investigators reported. The disease course was not significantly different for patients who had a full 80 weeks of levodopa/carbodopa therapy, compared with that seen with those who started treatment after a 40-week delay, according to the investigators.
“These findings imply that levodopa had no disease-modifying effect on Parkinson’s disease over the period of the trial,” wrote investigator, PhD, professor of movement disorders at the University of Amsterdam, and his colleagues in the .
By contrast, results of an earlier randomized, placebo-controlledsuggested that levodopa had disease-modifying effects, though the findings of that study were inconclusive, according to authors of an editorial (see Views on the News).
In the current multicenter trial, known as LEAP (Levodopa in Early Parkinson’s Disease) a total of 445 patients with early Parkinson’s disease were randomized to either 80 weeks of levodopa and carbodopa or to 40 weeks of placebo followed by 40 weeks of levodopa/carbodopa.
Levodopa was dosed at 100 mg three times per day, and carbodopa at 25 mg three times per day, according to the report.
There was no significant difference between the early and delayed treatment groups for primary outcome of the trial, which was change in the Unified Parkinson’s Disease Rating Scale (UPDRS) from baseline to week 80.
The mean change in UPDRS was –1.0 in the group of patients who had the full 80 weeks of levodopa/carbodopa and –2.0 for those who had delayed therapy, for a difference of 1 point (P = .44). Higher scores on the UPDRS signify worse disease.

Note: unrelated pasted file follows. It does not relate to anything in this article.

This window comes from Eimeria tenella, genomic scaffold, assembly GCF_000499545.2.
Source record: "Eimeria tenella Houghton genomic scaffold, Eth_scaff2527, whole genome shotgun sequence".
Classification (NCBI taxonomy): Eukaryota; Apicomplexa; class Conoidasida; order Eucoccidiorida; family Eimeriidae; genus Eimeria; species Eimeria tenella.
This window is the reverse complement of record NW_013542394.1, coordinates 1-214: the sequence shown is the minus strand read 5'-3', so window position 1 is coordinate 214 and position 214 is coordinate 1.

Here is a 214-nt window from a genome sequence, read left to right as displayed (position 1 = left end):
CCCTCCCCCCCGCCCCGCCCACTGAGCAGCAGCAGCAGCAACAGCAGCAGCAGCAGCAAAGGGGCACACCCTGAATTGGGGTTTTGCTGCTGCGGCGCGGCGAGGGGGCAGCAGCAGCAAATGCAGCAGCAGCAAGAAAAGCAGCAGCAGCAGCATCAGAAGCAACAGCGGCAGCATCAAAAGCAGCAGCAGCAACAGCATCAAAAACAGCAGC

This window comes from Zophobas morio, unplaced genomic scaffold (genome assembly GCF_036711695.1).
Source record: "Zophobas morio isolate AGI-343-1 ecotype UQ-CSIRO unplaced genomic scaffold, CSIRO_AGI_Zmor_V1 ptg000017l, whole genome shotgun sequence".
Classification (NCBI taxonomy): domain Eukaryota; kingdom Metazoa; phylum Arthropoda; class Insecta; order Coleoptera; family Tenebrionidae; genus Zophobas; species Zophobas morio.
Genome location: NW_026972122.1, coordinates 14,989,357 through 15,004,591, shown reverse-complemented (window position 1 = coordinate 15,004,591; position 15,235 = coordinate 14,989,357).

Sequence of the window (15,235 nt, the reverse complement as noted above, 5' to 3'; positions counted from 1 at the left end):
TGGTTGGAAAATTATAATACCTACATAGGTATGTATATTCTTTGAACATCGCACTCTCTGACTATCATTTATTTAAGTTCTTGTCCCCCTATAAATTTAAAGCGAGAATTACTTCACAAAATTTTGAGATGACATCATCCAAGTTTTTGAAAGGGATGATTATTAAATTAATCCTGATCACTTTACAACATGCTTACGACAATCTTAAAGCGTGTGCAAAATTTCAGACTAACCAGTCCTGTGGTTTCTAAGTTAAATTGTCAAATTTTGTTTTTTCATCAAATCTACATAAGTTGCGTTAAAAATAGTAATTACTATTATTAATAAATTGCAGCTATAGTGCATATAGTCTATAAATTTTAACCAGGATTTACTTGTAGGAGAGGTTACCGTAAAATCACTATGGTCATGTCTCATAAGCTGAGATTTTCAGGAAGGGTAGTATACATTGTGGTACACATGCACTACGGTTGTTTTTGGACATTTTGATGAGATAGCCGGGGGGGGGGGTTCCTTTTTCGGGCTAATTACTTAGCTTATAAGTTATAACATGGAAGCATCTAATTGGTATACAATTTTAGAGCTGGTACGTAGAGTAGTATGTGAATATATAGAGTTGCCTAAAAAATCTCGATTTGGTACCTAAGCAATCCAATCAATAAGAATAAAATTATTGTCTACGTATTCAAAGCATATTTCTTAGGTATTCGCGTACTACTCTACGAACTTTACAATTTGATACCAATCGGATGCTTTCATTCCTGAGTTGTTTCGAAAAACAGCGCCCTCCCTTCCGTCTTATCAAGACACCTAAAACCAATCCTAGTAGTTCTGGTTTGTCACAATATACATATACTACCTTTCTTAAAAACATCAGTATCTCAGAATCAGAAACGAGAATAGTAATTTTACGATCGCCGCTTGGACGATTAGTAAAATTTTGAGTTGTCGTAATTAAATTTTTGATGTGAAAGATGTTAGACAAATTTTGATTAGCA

At week 40, there was a change in UPDRS favoring the early-initiation strategy, which reflected the effects of levodopa on disease symptoms, investigators added.
Nausea was more common in the early-start group during the first 40 weeks of the trial. However, there were no differences between groups in other adverse events of particular interest, including dyskinesias and motor fluctuations related to levodopa, Dr. de Bie and his colleagues reported.
Taken together, these results suggest no beneficial or detrimental disease-modifying effect for an early treatment strategy, although further trials are warranted to evaluate other strategies, such as higher levodopa doses, longer administration, or starting the drug at later stages of disease, they wrote.
Dr. de Bie reported grants from ZonMw, Parkinson Vereniging, and Stichting Parkinsonfonds during the conduct of the study, as well as grants from GE Health and Medtronic outside the submitted work. Study authors provided disclosures related to Netherlands Organization for Scientific Research, Michael J. Fox Foundation, UCB, AbbVie, Boston Scientific, Biogen, Merck, and others.
SOURCE: Verschuur CVM et al. .